Sights and Insights
Devotion for April 27, 2021
I will remember the deeds of the Lord;
yes, I will remember your miracles of long ago.
I will consider all your works
and meditate on all your mighty deeds.
Ps 77:11-12 (NIV)
The past few days I have been sorting through a large plastic bin that my mother had passed to me at some point. I knew that is was vaguely “my stuff” but beyond that I did not have any idea what was in it. I was rather shocked to open it and find pretty much every art project and spelling test from preschool through second grade at the top of the bin. As I moved through, I found artifacts from every era of my childhood into young adult years, including the tickets to my senior prom in high school and handwritten notes from my political philosophy class from my freshman year of college.
My family moved from the house I grew up in one week after the end of my first year of college. I suspect that all of these items were tossed into this bin during that frantic week, and had remained unopened ever since. There were some gems worth keeping to be found in the mix, to be sure. There were also many things that should have been thrown out the day they came home. Yet even in these random activity sheets and early elementary school assignments that have now made their way into the trash, there was something important in the forgotten memories that they represent. There is no real lasting value or reason to keep a test of my first-grade attempts at phonetic spelling. Still, I had no recollection of being so influenced by the accent of my hometown that I would assume that “water” is spelled “werter.” Nonetheless, these seemingly minor threads are a part of who I have been, and so are a piece of who I am now. There is something to reconnecting with those moments.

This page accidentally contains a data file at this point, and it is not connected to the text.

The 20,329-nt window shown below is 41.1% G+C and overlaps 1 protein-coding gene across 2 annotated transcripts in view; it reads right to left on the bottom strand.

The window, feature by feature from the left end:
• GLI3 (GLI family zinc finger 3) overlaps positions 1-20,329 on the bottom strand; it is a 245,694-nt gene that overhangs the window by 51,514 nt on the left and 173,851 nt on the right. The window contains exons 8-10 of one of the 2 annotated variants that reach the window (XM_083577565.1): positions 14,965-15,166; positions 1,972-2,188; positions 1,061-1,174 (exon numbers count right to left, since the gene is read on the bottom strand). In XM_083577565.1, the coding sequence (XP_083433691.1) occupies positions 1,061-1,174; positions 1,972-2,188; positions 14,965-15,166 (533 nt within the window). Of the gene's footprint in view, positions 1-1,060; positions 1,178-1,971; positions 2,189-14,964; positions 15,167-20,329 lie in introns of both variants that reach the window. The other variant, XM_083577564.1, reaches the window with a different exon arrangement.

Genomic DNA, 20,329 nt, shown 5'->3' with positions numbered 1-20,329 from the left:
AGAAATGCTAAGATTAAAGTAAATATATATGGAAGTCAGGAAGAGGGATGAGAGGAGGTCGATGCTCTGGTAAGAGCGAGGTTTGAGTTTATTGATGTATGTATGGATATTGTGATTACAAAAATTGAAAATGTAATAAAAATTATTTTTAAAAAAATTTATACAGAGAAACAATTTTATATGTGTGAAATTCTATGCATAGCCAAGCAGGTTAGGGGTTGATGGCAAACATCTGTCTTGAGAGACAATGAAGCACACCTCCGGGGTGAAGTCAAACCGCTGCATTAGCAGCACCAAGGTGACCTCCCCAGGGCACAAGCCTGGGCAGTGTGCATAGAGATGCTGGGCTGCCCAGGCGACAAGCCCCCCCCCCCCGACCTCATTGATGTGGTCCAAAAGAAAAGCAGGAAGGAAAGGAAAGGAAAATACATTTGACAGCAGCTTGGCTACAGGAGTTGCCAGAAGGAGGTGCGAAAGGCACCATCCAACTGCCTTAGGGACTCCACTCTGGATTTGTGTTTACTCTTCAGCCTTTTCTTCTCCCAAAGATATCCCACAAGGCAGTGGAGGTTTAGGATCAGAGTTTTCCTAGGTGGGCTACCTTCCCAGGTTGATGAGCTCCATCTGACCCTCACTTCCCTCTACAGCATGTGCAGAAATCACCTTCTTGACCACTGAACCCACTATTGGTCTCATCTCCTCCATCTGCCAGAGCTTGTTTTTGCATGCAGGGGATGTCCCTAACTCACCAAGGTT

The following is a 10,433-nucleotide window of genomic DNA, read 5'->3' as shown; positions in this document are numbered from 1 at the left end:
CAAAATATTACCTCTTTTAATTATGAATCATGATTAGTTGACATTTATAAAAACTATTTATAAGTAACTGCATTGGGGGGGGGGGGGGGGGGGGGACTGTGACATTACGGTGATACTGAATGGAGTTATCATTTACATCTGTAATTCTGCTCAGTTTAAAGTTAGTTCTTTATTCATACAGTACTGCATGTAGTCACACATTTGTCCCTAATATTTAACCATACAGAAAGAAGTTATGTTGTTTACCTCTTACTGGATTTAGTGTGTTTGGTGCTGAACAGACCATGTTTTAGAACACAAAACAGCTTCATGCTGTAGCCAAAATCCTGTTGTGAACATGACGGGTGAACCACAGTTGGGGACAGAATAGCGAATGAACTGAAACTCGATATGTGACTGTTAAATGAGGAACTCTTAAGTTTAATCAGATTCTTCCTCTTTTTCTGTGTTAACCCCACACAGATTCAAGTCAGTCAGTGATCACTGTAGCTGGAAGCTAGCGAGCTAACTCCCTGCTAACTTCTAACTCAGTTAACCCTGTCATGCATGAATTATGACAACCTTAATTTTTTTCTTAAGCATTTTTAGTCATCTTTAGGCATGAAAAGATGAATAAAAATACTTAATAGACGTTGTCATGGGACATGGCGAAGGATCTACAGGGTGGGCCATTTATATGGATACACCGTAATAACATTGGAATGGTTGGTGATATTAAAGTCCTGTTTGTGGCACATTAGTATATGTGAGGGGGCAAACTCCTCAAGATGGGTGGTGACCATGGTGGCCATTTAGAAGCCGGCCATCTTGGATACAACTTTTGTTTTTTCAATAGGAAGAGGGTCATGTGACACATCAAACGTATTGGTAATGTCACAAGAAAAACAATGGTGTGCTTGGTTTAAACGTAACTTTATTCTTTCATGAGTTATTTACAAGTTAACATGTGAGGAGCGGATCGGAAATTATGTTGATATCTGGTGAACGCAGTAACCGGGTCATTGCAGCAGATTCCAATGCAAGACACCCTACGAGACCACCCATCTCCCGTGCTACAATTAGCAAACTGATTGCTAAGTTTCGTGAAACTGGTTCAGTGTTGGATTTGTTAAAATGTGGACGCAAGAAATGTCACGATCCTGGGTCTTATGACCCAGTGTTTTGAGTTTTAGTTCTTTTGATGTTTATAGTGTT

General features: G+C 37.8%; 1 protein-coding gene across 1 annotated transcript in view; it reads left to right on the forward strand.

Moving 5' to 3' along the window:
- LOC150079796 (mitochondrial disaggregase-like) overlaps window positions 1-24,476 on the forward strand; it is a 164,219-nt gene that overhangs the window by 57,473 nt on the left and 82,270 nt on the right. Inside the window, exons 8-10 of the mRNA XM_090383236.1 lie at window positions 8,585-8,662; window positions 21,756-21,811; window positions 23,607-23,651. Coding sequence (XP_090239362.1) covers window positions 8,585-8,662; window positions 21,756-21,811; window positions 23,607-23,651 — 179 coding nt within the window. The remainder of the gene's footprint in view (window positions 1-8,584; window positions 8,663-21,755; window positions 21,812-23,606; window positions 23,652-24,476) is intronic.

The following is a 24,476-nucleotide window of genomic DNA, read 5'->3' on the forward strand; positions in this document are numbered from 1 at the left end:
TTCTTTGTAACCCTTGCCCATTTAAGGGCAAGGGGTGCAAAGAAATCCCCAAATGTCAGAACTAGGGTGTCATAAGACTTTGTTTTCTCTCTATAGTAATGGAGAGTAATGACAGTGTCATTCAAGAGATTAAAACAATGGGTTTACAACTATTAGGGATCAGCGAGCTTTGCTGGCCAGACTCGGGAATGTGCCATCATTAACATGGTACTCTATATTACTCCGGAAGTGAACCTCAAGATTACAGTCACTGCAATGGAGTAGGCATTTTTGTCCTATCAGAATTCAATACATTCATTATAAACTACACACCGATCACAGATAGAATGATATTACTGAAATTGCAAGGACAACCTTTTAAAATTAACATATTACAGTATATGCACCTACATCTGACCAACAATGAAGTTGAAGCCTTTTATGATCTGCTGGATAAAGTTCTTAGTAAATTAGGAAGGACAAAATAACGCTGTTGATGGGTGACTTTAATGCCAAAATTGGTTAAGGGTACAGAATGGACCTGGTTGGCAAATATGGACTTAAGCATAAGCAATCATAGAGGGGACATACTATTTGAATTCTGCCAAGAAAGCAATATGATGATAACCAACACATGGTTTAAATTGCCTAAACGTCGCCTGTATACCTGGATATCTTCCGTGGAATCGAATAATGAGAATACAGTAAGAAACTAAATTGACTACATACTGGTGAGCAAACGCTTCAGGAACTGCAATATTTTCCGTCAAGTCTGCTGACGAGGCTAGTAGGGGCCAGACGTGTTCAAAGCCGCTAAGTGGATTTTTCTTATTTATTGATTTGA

Remembering who God is and what God has done is an important theme in scriptures. It is through remembering what God has done and what God’s nature is that we get a true sense of who we are. Even though some of God’s actions are from the distant past and do not seem to have any direct relevance on our lives today, they give us a picture of what God values and how God operates in the world. Remembering these little details helps us to understand our relationship with God and allows us to more effectively recognize God at work in the world around us right now. Psalm 77 urges us to remember the seemingly remote works of God as a way to give us hope and trust that God is with us even in challenging times. May we remember all that God has done, so that we can trust all the more and recognize in God who we were created to be.